I think there's just some concern over competition with people doing similar things. And that's understandable, but I'm not sure the comments against a conversion display favor a full-blown kit (more on that below). I think there's probably much more of a market [in the US anyway] for Bally conversion displays than there would be for Zaccaria. And maybe price is a factor there too as it looks like the conversion Zaccaria display kits are about $27 USD at their cheapest, whereas a full-blown kit is $48. Perhaps if the conversion displays were $20, then compared to the other option of $48 full-blown displays they would get more attention.
Anyway, I'll address some of the other thoughts..
1. Cheaper Assembled Displays. If there's $30ea assembled displays somewhere as mentioned, I'd love to see a link. But this would make any of the current full-blown display kits out there not worth selling too.
2. Cost. From what I've seen, even at $20 per conversion display -- that's still cheaper than anything else out there. This makes up for lacking a few features I think. And it would very likely be less than $20 if a full set was purchased (ie. $90-95 for a set of 5x which puts the per display cost at about $18-19ea). I did have thoughts of offering these several different ways too.. if people wanted to source components themselves. I figure people wouldn't mind having options both ways though, just like I'm sure these kits won't be for *everyone* as some people would rather shiny new boards for the entire display or something already assembled & completely plug-and-play.
3. Build time. Obviously it depends on experience and tools, but I don't see labor/time involved in a conversion kit being any more than with a full-blown kit that would likely take 45-60min build time per display. I actually think a conversion kit could go pretty fast after someone did a few of them.. probably 20-30 minutes each. Maybe closer to 1hr if you wanted to completely remove components instead of soldering many of the resistors in parallel on the back of the board.
4. Aesthetics. The display would look as-nice as other kits out there when installed in a machine. Most people aren't looking at the component boards and the component board would still look nice enough as well. On the back, worst case there's a jumper wire and some resistors soldered in parallel. The drawback as with most DIY displays is no commas (or custom digits). Plenty of people seem fine with no commas though if the price is right.
5. No Dimming / PWM. Yeah, that's a feature this wouldn't have. But if someone wants to adjust the brightness they could swap out resistors on the segments easy enough.. or even use 1pos SIP sockets on those resistors for the first display and swap resistors around until they found what brightness worked. I'm pretty sure even on displays that have a dimmer, most people are just going to set the level initially when installed & it's never going to be touched again. It's a nice "feature" but to me kind of unnecessary after the initial install. These are DIY, so it's easy enough for someone to swap out resistor values if they want to achieve a different brightness.. and once you find what works you could use that as the model for other displays being built.
6. Power Consumption. I've seen mentioned *over and over* how led displays could tax the 3A 5v regulator. Instead of guessing what load was being added, I did both analysis on the machine load without led displays & then again with a few aftermarket led displays added. Only one of the aftermarket displays hit the regulator hard (about 220-230mA additional load per display added). I used these tests while working with this conversion display idea & it looks like they'll be about 80-95mA measurable load per display in the worst-case of all 8s held on the display. I need to verify that again, but that's considerably less than 220mA from the "less efficient" aftermarket display that has been sold & used in many games. None of this is an argument against adding power saving components (ie. PWM, regulator) on full led display kits.. but there are plenty without them and the machines can support it because of multiplexing & the head-room even on a 3A 5v regulator. At least from what I have seen with the load, there appears to be plenty of head-room.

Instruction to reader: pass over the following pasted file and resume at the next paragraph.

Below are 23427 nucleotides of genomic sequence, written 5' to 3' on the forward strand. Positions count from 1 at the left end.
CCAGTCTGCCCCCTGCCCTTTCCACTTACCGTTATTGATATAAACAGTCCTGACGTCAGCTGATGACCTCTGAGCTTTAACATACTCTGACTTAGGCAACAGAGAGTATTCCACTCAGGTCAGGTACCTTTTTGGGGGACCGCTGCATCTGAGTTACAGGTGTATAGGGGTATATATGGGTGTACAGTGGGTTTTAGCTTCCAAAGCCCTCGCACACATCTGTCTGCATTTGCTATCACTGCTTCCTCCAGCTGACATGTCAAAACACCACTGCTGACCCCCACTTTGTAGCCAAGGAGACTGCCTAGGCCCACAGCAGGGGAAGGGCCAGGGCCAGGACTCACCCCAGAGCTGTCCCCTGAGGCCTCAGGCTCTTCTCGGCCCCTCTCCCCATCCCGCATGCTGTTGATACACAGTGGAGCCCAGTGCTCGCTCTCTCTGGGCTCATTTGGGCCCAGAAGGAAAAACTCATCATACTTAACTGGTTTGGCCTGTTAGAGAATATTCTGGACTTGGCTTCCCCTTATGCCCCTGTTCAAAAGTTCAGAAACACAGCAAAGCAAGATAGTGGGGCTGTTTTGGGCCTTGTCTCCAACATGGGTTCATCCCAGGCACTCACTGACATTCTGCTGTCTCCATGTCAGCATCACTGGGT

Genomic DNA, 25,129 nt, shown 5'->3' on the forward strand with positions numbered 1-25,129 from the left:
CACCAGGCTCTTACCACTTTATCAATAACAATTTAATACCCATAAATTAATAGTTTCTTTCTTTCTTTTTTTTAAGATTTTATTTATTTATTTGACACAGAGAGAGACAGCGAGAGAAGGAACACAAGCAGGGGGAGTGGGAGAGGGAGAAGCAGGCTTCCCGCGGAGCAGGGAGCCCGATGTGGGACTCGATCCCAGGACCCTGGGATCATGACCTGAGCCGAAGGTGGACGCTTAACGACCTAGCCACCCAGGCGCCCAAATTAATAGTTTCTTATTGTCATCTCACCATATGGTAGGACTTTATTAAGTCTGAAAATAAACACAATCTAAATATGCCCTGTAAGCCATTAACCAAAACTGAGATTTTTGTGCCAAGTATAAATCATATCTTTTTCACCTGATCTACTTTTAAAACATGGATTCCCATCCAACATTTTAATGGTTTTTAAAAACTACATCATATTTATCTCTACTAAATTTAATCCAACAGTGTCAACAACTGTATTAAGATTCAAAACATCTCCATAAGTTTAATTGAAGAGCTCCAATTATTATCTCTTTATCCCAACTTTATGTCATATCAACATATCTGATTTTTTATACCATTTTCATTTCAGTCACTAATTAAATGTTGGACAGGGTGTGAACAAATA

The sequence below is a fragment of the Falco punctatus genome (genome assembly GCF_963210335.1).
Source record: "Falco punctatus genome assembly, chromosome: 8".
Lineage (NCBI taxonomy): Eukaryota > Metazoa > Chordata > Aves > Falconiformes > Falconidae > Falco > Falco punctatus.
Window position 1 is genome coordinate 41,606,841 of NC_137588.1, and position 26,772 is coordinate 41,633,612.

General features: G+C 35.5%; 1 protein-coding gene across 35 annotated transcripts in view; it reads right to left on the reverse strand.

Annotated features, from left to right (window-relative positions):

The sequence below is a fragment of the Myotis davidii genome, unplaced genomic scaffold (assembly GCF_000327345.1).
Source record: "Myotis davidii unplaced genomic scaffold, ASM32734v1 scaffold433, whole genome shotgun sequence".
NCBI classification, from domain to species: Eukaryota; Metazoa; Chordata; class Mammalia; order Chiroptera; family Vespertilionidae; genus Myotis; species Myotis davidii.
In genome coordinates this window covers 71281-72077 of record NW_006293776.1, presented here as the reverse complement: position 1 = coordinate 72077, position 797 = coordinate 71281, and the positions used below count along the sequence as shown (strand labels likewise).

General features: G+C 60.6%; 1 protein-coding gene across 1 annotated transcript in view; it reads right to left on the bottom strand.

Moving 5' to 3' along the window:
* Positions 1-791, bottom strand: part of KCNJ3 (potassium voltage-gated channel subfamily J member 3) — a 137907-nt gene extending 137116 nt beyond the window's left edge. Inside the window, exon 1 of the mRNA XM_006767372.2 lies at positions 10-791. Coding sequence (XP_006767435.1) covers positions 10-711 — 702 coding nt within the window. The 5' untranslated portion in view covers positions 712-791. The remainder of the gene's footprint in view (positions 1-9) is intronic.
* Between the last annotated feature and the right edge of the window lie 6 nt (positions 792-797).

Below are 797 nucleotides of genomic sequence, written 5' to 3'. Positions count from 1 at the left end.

7. Savings/Economics. People seem okay with saving $35-40 by buying a set of displays as a kit over assembled displays that have custom digits. I'm a bit surprised by that, but everyone likes something different & saving money is still saving money if you don't mind putting in the time. Saving near $100 by converting old displays (while also having the positive benefit of helping the environment) should then be all the more appealing.
I hope that addresses some of the things mentioned. It really isn't a big deal even if there wasn't interest in this any more than for my own use, but it's looking like there's enough interest to justify having some of these made up and not having to worry too much about getting "stuck" with materials.
For me, $150 for kits is too close to $185-195 for an assembled display that's plug-and-play and uses custom digits, not enough to motivate me to go the kit route. I'd rather save the time and buy assembled. A $90-95 conversion display set though.. if the labor isn't too bad and the end result is nice -- now that has my interest. And the reason why is that many of these older Bally/Stern games are sub-$1000 machines. It's easier spending $200 for a new display on the later System 11, WPC, etc games when the games are $1500-2500+. But putting an additional $200 into a $600-800 Bally/Stern, that's too high a percentage I think. That doesn't really make sense to me, unless it's a long-term keeper or you only have a few machines. But a way to upgrade to LED displays for $90-95 per machine.. now you've got my attention. Now the numbers work out (with respect to machine value versus display cost).